So instead, we spoke about my real mood and the coping mechanisms I’ve perhaps erroneously developed for myself. And in discussing the things I’d been through both as a child and more recently, as well as the importance of being easy on myself, she mentioned something that stuck out to me – leaving university is both a very big life event and a very big change for many people. This was comforting to hear, as in the months since I’ve graduated from university I’ve been feeling very negative about myself, which has undoubtedly contributed to the state I’m in now. I had finished my second year with a first (the highest possible grade in UK universities) in nearly all of my modules while simultaneously balancing a part-time job and a place on the executive team of a student social enterprise. I even worked full time for the entire duration of the following summer. But for some reason, as soon as my third year began I couldn’t cope any more. Everything was different – I felt different – and I was burned out. I saw this as me just falling back into my depression from previous years, but even when I dropped my other activities and commitments in the hopes it would help me cope better, something in the back of my mind had me on edge. And as I reflect on it more I feel I’m beginning to understand part of what that was – I was anxious about soon was losing part of who I was. For a very long time, I’ve always defined myself as Ruth the Student. Seventeen years of my life have been spent in school or higher education institutions. It was all I knew, it was all I felt good at. Even when I worked during summer holidays or completed internships I always knew that I was a student, and that I would be going back. Additionally although I didn’t realise it at the time, university had become a safe place I could go to when other things around me such as my home life became too chaotic or disorientating. It was a place to run away and feel safe again, and upon graduating and returning to London I realised I no longer had a safe place to go. But still I tried to adjust to my post-university world because I didn’t want everyone to think I had given up, even though I knew mentally I was slowly deteriorating. I sometimes struggle to get my words out, and I definitely didn’t have the words to describe it all as I do now. But I do think I tried my best to explain to others what I thought was happening. Nonetheless, it’s heartbreaking when the people most important to you who you thought loved and cared about you, don’t seem to even want to understand and instead think you’ve just stopped trying for yourself.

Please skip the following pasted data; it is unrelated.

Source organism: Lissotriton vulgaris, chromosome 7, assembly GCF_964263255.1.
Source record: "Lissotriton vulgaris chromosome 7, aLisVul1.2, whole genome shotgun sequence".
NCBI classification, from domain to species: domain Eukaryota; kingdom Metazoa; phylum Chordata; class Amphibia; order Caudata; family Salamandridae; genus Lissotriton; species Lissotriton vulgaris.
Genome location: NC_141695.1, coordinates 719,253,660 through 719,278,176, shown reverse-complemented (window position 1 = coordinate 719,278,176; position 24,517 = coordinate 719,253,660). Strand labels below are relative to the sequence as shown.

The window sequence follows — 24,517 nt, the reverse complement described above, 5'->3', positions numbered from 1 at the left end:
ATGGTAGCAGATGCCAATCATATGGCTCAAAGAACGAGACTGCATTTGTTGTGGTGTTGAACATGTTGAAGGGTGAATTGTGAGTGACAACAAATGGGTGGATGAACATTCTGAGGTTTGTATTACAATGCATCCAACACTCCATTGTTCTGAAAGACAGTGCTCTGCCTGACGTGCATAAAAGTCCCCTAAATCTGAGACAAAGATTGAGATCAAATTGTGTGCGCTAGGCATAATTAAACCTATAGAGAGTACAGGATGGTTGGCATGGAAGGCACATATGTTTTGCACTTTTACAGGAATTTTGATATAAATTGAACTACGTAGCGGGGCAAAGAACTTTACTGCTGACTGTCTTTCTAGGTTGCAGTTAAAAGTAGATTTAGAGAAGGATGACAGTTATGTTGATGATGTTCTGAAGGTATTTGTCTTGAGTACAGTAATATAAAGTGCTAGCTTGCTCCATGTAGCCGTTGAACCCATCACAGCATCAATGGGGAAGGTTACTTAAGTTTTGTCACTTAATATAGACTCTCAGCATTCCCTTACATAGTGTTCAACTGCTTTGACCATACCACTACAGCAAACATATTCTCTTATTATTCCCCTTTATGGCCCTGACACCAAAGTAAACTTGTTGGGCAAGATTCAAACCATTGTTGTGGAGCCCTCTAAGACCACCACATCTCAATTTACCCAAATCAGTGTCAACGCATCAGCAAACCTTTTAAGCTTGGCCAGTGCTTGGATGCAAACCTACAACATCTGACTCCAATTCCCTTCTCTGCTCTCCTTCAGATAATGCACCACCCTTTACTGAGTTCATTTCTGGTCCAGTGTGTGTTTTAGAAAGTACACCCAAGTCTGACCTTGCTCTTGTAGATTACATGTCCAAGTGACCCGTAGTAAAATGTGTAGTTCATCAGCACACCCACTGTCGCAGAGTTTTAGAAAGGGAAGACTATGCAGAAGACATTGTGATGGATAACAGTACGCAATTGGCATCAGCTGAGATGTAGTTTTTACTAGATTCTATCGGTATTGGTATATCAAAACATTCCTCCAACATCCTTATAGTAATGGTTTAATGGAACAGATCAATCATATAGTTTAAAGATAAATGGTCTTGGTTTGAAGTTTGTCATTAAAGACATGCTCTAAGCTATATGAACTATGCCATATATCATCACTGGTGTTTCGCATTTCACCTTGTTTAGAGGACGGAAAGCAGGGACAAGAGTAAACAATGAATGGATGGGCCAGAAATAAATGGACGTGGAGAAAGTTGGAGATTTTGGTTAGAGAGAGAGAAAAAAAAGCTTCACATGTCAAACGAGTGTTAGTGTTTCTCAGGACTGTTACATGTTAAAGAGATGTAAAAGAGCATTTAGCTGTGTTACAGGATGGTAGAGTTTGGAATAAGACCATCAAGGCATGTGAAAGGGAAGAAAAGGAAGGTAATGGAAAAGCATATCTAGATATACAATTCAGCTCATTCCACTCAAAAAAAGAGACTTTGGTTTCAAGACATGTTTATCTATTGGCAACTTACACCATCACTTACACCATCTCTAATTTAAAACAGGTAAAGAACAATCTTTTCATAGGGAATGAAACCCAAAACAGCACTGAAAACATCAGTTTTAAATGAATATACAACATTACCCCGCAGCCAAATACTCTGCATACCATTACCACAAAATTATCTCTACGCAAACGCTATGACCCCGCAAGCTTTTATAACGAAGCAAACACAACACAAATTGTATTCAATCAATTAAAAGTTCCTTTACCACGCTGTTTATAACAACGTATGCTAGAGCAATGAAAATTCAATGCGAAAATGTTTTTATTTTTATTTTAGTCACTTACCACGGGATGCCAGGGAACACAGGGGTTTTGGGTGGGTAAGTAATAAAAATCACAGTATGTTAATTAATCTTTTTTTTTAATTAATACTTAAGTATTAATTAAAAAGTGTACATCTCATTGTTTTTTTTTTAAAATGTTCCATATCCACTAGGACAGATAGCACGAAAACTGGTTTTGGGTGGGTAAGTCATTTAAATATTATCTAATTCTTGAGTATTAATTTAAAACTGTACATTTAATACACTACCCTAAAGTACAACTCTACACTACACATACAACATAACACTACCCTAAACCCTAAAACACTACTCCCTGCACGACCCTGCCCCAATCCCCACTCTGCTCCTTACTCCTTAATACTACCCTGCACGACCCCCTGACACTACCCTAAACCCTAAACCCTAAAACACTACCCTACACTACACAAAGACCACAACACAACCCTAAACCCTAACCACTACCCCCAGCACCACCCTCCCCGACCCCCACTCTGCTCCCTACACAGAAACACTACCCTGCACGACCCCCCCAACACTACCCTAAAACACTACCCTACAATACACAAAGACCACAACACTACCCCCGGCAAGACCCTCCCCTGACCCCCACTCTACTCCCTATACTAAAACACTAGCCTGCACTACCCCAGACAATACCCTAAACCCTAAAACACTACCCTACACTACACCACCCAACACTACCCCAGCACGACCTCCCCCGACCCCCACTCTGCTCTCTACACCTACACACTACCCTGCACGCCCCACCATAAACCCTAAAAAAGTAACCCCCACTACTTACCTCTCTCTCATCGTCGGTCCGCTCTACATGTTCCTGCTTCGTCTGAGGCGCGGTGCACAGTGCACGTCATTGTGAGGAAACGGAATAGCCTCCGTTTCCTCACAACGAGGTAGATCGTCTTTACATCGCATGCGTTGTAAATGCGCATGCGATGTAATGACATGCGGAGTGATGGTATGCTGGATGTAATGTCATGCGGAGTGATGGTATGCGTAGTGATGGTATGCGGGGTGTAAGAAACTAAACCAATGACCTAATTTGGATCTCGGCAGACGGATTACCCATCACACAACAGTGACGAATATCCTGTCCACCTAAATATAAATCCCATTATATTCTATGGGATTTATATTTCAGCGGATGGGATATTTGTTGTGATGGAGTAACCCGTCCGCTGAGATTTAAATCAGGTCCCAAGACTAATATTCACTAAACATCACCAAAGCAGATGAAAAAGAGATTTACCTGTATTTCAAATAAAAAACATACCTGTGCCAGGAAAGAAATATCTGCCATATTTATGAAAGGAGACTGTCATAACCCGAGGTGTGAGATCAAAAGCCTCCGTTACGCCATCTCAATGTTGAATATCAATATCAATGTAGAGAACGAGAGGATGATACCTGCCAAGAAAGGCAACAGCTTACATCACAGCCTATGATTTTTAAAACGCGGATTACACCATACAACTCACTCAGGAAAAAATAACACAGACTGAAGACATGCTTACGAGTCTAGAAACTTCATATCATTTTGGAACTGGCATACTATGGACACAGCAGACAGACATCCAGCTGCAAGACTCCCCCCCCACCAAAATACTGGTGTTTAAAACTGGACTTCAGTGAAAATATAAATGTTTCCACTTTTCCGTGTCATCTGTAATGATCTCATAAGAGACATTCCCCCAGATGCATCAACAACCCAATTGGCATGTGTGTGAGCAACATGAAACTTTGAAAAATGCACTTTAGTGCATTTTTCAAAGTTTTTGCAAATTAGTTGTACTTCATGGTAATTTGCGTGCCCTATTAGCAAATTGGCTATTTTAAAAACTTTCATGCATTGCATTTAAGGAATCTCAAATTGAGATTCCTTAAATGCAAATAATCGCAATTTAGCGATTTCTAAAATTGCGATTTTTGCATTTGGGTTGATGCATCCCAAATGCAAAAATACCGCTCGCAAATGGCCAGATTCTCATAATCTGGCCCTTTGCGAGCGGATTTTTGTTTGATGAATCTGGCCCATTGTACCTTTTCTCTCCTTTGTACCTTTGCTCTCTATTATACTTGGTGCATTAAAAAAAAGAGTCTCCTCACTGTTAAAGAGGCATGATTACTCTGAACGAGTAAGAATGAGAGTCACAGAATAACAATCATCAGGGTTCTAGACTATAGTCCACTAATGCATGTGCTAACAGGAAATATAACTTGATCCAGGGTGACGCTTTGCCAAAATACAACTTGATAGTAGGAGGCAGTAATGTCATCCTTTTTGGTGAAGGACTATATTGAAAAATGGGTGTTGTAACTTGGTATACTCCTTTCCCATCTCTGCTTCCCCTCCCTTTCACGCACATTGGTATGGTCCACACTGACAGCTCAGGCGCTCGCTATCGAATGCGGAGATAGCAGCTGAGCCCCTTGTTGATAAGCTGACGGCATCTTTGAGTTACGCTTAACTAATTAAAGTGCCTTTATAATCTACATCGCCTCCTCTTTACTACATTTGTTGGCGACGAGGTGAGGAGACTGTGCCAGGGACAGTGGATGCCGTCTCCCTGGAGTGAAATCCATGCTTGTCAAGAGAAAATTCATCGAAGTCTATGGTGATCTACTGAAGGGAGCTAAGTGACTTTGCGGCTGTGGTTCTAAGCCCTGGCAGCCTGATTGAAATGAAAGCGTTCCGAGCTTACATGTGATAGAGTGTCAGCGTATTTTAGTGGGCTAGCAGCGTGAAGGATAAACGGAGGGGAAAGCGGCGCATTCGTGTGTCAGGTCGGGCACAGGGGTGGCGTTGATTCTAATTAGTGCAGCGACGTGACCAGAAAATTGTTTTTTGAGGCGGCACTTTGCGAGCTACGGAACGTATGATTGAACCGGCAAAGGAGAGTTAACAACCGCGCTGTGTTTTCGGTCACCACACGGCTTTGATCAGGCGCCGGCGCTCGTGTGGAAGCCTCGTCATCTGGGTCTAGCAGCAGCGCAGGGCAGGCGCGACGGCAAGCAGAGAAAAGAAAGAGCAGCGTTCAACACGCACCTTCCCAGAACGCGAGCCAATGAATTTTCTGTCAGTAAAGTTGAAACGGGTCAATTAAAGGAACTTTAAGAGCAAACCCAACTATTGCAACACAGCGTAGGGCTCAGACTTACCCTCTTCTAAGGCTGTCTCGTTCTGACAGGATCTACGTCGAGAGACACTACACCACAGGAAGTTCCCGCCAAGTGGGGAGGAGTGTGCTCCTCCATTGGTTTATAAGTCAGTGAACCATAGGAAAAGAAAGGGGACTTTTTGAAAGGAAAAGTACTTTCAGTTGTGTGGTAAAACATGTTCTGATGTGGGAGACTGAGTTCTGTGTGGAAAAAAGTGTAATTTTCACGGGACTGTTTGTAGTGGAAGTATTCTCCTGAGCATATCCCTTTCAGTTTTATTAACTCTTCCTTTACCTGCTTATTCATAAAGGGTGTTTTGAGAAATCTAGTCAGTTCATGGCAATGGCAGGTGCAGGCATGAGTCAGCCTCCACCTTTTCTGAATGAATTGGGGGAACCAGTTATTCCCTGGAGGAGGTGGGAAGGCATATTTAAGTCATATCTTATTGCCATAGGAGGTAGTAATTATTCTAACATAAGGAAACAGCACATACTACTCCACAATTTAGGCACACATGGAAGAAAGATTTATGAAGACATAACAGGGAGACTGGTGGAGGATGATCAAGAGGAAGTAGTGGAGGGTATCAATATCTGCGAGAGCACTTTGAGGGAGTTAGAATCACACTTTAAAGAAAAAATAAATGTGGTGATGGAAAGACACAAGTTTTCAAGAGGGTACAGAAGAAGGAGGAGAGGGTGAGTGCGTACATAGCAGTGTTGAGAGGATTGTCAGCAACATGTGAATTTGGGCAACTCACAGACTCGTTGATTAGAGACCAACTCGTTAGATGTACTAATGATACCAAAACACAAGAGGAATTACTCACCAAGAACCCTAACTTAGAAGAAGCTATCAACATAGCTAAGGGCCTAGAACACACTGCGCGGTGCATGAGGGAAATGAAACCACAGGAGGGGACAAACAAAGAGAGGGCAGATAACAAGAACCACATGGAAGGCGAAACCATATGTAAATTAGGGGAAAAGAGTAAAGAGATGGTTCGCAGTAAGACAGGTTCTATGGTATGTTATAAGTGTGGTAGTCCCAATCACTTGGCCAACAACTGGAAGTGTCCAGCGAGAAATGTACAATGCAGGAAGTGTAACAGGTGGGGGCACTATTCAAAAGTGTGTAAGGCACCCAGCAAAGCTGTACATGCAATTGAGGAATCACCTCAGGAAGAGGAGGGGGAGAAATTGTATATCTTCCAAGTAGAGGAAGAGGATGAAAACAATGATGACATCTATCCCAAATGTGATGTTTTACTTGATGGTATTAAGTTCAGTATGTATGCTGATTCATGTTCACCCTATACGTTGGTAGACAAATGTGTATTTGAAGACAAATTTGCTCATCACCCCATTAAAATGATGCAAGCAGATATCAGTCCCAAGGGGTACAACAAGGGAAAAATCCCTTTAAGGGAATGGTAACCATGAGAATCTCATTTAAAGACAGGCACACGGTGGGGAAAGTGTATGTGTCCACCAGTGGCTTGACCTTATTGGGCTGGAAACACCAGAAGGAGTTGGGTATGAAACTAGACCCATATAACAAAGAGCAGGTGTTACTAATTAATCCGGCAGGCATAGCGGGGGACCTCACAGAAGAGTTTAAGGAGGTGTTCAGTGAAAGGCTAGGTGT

Many people find it difficult to cope with university. I’ve met many people, especially more recently, whose attempts at university have driven them to either contemplate or attempt suicide on several occasions. There can be a lot of pressure depending on many things, such as where you attend and the course you study, as well as how much individual pressure you place on yourself. I for one know I certainly came close a few times to not making it to my graduation alive. But I feel that in addition to how stressful university can be, something that people often overlook is how stressful the transition out of that system can be for some people. And it saddens me that if I had just been struggling with the former, some people may have been more understanding. There are, of course, other educational steps a person can take after their initial degree if they choose to do so. But these paths aren’t hard-wired into us from a young age like GCSEs, A-Levels and undergraduate degrees are. Besides that, no one can be a student forever. And even if you’re working towards a Master’s or a PhD, if you are someone who has defined themselves as someone who is good at being a student, sooner or later you’ll have to come to terms with this new world you don’t recognise yourself in any more.